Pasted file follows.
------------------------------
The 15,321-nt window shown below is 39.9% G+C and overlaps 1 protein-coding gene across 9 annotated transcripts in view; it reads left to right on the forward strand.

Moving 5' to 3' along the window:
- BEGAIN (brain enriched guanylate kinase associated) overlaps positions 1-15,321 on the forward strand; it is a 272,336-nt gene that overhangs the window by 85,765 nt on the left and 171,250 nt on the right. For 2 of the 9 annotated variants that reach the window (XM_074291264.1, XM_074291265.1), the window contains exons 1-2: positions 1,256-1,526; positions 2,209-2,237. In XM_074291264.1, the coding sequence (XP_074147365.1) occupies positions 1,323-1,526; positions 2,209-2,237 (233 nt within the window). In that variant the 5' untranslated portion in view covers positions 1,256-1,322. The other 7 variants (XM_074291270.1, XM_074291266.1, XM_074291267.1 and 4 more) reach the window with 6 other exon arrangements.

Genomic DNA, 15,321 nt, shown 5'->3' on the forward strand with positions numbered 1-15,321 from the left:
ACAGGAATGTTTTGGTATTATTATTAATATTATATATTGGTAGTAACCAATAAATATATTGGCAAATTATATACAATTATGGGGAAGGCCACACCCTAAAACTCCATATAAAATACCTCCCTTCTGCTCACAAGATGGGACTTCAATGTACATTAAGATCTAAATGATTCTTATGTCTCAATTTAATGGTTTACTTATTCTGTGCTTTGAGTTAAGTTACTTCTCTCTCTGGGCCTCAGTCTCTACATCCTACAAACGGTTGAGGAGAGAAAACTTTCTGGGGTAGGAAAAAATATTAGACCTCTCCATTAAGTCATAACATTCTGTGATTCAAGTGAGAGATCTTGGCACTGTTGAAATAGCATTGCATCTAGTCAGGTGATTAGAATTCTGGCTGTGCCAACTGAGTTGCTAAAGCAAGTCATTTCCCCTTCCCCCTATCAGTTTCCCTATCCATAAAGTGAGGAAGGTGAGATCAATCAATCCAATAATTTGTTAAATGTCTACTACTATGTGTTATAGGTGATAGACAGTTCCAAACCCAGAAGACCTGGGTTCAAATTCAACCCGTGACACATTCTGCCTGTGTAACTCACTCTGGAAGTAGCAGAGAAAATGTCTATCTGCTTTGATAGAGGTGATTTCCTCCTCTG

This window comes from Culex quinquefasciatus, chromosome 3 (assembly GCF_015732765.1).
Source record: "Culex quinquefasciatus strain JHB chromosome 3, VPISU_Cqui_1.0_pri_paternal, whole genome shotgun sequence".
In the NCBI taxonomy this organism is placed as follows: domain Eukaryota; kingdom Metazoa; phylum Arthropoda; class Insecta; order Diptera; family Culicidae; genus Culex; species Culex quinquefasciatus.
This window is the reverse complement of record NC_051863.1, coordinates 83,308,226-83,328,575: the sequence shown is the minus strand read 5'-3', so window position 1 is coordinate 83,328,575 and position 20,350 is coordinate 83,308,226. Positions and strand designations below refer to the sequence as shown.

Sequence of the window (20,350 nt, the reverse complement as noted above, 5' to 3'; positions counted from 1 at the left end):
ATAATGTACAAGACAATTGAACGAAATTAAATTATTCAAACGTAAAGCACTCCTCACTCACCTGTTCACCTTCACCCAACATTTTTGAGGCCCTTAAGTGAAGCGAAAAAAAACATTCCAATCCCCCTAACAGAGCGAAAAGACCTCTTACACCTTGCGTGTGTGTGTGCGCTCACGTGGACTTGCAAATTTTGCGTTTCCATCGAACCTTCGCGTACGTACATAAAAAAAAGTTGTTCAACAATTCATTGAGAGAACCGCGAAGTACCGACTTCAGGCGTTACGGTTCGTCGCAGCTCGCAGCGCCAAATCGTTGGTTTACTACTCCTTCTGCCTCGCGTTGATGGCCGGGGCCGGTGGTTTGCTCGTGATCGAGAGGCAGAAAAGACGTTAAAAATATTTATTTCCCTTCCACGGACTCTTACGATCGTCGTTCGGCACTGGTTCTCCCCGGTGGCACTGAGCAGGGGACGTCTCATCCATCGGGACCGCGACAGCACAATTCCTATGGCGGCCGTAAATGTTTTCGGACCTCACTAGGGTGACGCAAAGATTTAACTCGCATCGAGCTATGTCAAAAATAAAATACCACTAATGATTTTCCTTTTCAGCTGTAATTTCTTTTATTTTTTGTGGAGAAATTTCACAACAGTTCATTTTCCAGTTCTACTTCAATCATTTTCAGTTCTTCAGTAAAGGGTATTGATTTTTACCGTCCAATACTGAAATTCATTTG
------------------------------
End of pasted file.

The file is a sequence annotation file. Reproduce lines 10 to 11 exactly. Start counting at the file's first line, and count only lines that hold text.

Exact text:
Sequence of the window (20,350 nt, the reverse complement as noted above, 5' to 3'; positions counted from 1 at the left end):
ATAATGTACAAGACAATTGAACGAAATTAAATTATTCAAACGTAAAGCACTCCTCACTCACCTGTTCACCTTCACCCAACATTTTTGAGGCCCTTAAGTGAAGCGAAAAAAAACATTCCAATCCCCCTAACAGAGCGAAAAGACCTCTTACACCTTGCGTGTGTGTGTGCGCTCACGTGGACTTGCAAATTTTGCGTTTCCATCGAACCTTCGCGTACGTACATAAAAAAAAGTTGTTCAACAATTCATTGAGAGAACCGCGAAGTACCGACTTCAGGCGTTACGGTTCGTCGCAGCTCGCAGCGCCAAATCGTTGGTTTACTACTCCTTCTGCCTCGCGTTGATGGCCGGGGCCGGTGGTTTGCTCGTGATCGAGAGGCAGAAAAGACGTTAAAAATATTTATTTCCCTTCCACGGACTCTTACGATCGTCGTTCGGCACTGGTTCTCCCCGGTGGCACTGAGCAGGGGACGTCTCATCCATCGGGACCGCGACAGCACAATTCCTATGGCGGCCGTAAATGTTTTCGGACCTCACTAGGGTGACGCAAAGATTTAACTCGCATCGAGCTATGTCAAAAATAAAATACCACTAATGATTTTCCTTTTCAGCTGTAATTTCTTTTATTTTTTGTGGAGAAATTTCACAACAGTTCATTTTCCAGTTCTACTTCAATCATTTTCAGTTCTTCAGTAAAGGGTATTGATTTTTACCGTCCAATACTGAAATTCATTTG